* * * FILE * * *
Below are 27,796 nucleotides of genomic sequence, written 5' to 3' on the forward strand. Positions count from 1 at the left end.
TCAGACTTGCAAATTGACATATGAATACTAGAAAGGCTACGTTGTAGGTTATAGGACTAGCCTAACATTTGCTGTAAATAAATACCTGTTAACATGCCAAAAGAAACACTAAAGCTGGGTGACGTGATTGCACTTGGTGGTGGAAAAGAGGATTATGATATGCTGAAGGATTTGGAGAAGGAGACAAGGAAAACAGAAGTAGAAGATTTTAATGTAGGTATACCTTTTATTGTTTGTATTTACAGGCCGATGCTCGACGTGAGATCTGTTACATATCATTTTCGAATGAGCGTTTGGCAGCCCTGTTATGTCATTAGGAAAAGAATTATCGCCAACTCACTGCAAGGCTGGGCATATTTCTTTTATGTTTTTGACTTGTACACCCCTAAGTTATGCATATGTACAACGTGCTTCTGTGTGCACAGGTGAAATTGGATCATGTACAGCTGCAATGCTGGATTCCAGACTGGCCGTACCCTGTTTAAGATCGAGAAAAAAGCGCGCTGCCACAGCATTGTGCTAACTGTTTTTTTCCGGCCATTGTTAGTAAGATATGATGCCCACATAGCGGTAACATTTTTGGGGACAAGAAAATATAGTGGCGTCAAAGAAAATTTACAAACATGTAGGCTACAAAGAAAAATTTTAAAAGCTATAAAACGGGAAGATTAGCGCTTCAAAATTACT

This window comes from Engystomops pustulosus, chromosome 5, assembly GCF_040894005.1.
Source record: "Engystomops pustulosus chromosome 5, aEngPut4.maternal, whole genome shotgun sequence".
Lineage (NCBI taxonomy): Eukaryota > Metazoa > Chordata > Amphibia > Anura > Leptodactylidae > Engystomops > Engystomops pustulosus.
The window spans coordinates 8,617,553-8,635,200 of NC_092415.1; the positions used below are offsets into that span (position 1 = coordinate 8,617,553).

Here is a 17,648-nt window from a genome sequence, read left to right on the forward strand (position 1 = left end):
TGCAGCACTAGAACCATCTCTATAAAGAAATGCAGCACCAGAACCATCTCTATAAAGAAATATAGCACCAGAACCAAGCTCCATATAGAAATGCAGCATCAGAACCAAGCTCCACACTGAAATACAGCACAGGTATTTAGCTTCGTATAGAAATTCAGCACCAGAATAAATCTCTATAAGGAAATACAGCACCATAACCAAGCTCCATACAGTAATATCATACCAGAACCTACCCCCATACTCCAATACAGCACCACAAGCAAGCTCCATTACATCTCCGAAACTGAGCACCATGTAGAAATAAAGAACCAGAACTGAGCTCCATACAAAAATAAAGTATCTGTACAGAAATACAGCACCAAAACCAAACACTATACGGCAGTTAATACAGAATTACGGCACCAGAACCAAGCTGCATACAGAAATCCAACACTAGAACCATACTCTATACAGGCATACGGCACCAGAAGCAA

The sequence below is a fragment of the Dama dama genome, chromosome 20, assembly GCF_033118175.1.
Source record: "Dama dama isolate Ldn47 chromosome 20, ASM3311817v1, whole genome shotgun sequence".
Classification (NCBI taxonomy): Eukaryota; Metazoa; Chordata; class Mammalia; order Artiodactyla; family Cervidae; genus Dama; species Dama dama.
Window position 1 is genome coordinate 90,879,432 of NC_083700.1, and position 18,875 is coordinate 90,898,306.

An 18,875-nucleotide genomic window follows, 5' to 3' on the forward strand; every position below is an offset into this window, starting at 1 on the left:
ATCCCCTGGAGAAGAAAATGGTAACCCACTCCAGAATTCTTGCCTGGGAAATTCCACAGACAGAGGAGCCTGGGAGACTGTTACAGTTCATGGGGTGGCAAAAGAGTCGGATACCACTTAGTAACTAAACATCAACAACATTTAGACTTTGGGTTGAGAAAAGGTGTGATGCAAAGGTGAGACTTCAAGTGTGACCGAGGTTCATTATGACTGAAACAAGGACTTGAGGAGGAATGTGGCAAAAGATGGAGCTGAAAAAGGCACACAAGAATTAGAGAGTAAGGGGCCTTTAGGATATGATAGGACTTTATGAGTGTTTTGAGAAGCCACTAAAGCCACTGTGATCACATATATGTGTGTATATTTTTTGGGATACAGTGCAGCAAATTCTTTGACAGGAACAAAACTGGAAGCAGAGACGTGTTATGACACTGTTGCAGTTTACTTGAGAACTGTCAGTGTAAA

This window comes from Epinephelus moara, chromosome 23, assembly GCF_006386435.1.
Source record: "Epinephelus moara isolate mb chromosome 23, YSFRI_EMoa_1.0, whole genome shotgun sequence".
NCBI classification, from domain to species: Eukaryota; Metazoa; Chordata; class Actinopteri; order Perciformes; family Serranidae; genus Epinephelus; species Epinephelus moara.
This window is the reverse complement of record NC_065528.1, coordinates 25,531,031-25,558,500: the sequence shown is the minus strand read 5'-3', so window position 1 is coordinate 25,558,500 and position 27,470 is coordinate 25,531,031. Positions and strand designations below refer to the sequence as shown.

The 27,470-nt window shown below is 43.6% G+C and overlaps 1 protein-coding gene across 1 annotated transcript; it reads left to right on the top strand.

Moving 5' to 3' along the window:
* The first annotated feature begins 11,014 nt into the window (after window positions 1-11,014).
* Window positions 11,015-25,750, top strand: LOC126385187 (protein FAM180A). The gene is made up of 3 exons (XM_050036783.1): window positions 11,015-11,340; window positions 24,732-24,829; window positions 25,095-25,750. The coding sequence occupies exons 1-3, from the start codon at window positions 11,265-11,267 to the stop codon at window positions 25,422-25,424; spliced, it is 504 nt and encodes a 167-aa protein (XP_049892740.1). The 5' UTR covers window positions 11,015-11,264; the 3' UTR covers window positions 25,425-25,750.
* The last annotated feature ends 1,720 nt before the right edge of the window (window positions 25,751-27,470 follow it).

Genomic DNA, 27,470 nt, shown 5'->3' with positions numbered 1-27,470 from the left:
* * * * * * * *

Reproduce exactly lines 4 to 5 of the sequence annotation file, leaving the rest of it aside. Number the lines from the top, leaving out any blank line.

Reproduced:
Source record: "Engystomops pustulosus chromosome 5, aEngPut4.maternal, whole genome shotgun sequence".
Lineage (NCBI taxonomy): Eukaryota > Metazoa > Chordata > Amphibia > Anura > Leptodactylidae > Engystomops > Engystomops pustulosus.